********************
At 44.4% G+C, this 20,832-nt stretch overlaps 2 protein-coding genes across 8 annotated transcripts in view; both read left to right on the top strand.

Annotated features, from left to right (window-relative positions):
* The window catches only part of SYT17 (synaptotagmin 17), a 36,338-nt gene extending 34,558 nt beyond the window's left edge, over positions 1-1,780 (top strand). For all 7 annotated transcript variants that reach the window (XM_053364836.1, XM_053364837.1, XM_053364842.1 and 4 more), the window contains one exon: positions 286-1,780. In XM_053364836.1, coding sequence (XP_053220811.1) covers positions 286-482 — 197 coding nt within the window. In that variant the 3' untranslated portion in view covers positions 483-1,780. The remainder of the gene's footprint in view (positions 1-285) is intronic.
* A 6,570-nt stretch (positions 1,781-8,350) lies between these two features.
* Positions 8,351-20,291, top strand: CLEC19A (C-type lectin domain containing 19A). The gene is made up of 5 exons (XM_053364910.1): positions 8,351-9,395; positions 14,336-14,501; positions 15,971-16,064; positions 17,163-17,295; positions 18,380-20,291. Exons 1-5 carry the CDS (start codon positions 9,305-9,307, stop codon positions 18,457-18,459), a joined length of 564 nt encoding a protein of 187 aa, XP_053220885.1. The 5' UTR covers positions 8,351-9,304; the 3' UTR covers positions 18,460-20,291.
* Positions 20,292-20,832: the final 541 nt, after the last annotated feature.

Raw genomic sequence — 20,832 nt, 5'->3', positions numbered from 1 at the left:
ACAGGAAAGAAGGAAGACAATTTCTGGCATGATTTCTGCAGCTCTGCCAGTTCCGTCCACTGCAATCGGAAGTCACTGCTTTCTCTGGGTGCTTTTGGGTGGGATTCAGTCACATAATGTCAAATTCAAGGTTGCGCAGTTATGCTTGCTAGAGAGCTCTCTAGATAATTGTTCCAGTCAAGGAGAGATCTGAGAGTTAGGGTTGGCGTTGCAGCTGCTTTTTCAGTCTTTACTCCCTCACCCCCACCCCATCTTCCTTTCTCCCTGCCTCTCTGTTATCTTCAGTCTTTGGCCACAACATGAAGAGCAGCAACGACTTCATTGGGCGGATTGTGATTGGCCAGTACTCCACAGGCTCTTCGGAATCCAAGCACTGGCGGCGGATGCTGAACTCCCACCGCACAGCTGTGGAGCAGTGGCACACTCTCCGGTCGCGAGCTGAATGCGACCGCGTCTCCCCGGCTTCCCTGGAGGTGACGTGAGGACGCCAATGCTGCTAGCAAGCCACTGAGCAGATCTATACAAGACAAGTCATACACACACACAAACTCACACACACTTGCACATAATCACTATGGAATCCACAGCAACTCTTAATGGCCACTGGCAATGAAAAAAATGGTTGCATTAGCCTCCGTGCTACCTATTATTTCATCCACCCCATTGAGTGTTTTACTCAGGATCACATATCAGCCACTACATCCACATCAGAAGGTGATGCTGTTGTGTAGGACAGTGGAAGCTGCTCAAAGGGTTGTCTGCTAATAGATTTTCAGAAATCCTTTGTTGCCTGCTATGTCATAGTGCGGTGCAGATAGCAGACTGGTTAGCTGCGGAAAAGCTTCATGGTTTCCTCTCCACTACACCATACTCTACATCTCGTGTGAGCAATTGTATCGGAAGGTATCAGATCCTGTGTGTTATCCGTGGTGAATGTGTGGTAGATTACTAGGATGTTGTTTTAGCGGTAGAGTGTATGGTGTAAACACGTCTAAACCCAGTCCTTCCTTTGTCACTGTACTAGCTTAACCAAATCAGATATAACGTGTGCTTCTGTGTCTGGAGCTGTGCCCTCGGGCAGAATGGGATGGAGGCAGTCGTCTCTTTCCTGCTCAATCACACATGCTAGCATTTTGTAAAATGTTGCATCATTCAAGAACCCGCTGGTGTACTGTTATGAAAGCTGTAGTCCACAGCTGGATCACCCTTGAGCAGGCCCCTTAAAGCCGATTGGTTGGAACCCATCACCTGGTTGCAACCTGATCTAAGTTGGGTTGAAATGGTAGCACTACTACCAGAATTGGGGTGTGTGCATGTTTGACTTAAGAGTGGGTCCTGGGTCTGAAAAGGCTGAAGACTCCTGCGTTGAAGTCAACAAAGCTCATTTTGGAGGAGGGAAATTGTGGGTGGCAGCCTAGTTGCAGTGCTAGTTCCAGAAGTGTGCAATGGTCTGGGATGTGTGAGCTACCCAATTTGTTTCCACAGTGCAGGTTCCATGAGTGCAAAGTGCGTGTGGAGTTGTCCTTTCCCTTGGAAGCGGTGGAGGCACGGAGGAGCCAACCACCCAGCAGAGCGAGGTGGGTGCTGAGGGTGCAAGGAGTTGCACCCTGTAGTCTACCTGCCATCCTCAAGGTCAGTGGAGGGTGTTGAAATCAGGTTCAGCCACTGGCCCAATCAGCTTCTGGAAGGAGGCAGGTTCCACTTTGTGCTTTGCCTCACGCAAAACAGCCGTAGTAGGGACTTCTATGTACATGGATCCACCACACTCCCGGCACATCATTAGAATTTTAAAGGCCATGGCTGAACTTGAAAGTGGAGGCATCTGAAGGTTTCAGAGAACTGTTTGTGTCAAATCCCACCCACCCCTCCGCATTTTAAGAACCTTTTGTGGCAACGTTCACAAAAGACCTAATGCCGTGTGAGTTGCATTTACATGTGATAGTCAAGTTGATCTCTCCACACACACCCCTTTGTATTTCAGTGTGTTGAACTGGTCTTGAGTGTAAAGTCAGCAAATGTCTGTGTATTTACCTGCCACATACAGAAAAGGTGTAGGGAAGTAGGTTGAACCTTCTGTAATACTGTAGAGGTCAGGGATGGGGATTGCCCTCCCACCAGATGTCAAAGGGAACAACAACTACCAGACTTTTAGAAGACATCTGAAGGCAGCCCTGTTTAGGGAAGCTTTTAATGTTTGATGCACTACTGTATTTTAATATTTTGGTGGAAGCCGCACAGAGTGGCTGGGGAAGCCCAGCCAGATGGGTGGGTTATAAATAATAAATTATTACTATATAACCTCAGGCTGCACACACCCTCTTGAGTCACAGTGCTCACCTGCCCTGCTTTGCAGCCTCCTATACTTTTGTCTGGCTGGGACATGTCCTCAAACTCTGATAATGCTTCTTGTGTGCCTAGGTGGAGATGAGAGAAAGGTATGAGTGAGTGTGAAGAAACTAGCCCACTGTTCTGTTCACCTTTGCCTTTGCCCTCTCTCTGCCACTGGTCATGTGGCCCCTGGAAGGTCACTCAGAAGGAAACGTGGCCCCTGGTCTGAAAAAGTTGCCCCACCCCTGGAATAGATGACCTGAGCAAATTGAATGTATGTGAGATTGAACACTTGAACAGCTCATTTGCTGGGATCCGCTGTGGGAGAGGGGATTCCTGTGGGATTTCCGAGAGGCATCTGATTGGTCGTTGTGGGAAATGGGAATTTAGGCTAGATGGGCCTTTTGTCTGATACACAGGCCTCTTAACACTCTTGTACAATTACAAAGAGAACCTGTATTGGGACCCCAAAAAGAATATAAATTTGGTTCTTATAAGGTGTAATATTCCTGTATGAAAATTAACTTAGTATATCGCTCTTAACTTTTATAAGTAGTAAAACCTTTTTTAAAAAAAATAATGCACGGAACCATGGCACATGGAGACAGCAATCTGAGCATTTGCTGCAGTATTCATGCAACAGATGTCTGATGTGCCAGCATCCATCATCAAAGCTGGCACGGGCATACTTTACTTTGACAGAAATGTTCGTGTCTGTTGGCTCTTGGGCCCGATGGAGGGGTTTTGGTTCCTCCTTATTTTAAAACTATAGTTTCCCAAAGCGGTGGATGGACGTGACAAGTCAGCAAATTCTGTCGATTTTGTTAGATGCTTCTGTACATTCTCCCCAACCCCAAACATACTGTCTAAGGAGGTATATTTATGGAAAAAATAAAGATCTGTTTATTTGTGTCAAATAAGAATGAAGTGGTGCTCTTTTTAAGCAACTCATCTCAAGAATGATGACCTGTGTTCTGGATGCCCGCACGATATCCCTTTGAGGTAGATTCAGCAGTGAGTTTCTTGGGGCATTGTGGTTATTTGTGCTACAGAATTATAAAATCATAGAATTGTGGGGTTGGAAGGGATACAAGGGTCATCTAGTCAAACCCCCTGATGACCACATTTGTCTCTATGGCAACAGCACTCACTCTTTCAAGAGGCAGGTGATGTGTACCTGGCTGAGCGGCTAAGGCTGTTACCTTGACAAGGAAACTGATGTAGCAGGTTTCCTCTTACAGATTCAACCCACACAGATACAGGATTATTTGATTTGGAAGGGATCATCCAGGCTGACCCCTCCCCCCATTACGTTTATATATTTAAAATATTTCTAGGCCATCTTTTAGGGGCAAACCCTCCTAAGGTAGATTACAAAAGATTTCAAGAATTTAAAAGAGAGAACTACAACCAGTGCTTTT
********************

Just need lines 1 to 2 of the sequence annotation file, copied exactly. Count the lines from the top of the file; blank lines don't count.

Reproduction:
At 44.4% G+C, this 20,832-nt stretch overlaps 2 protein-coding genes across 8 annotated transcripts in view; both read left to right on the top strand.

Annotated features, from left to right (window-relative positions):